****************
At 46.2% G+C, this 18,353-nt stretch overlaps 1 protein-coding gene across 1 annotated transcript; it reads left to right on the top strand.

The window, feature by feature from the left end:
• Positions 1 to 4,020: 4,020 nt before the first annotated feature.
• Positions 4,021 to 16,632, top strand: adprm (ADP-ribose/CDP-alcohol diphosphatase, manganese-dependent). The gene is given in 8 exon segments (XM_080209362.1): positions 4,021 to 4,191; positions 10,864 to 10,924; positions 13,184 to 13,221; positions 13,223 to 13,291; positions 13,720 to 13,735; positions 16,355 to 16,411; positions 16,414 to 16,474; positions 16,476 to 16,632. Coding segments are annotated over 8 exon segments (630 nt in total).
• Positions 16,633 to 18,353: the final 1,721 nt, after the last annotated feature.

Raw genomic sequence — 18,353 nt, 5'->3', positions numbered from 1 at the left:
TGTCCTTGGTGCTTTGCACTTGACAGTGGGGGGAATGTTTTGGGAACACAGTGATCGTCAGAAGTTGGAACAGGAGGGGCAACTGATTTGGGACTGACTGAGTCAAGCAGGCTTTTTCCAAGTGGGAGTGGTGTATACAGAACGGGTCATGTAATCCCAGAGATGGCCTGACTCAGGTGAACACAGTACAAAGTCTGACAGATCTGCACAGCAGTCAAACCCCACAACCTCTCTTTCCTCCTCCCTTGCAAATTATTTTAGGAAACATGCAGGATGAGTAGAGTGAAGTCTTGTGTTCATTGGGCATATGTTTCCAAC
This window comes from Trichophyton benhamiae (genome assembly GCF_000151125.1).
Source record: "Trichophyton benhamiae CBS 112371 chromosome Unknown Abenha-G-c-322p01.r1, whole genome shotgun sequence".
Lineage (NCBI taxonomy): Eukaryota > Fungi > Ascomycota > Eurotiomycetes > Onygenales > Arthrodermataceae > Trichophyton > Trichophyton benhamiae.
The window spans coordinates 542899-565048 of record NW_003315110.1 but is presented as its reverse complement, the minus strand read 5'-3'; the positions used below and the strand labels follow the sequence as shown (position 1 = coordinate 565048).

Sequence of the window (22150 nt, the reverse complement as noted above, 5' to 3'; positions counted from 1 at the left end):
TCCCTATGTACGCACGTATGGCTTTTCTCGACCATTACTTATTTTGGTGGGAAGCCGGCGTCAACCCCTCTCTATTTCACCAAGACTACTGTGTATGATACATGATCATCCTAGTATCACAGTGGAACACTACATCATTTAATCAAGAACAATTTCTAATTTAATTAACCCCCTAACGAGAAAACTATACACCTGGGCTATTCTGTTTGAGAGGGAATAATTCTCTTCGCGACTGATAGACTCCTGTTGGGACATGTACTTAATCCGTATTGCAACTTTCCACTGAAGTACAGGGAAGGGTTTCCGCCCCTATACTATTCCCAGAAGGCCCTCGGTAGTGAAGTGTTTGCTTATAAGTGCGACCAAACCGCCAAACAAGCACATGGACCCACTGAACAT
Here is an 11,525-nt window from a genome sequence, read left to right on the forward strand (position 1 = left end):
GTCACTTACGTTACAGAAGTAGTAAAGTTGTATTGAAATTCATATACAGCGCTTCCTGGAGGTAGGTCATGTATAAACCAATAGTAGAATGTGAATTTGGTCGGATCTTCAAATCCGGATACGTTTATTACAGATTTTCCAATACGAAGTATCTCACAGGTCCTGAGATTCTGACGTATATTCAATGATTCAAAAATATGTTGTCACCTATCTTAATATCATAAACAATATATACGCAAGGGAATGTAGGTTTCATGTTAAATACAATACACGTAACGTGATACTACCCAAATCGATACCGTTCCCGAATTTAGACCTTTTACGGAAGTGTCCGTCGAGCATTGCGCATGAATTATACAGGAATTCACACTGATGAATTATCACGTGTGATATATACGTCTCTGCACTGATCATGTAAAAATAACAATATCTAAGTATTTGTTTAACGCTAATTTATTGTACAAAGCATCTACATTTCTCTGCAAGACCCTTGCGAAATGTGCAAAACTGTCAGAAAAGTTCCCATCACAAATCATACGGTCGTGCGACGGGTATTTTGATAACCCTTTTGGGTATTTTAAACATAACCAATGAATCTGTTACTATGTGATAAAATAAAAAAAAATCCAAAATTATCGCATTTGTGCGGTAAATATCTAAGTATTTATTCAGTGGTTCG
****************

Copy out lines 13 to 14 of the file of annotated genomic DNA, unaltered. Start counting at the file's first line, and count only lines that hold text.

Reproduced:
TCCCTATGTACGCACGTATGGCTTTTCTCGACCATTACTTATTTTGGTGGGAAGCCGGCGTCAACCCCTCTCTATTTCACCAAGACTACTGTGTATGATACATGATCATCCTAGTATCACAGTGGAACACTACATCATTTAATCAAGAACAATTTCTAATTTAATTAACCCCCTAACGAGAAAACTATACACCTGGGCTATTCTGTTTGAGAGGGAATAATTCTCTTCGCGACTGATAGACTCCTGTTGGGACATGTACTTAATCCGTATTGCAACTTTCCACTGAAGTACAGGGAAGGGTTTCCGCCCCTATACTATTCCCAGAAGGCCCTCGGTAGTGAAGTGTTTGCTTATAAGTGCGACCAAACCGCCAAACAAGCACATGGACCCACTGAACAT
Here is an 11,525-nt window from a genome sequence, read left to right on the forward strand (position 1 = left end):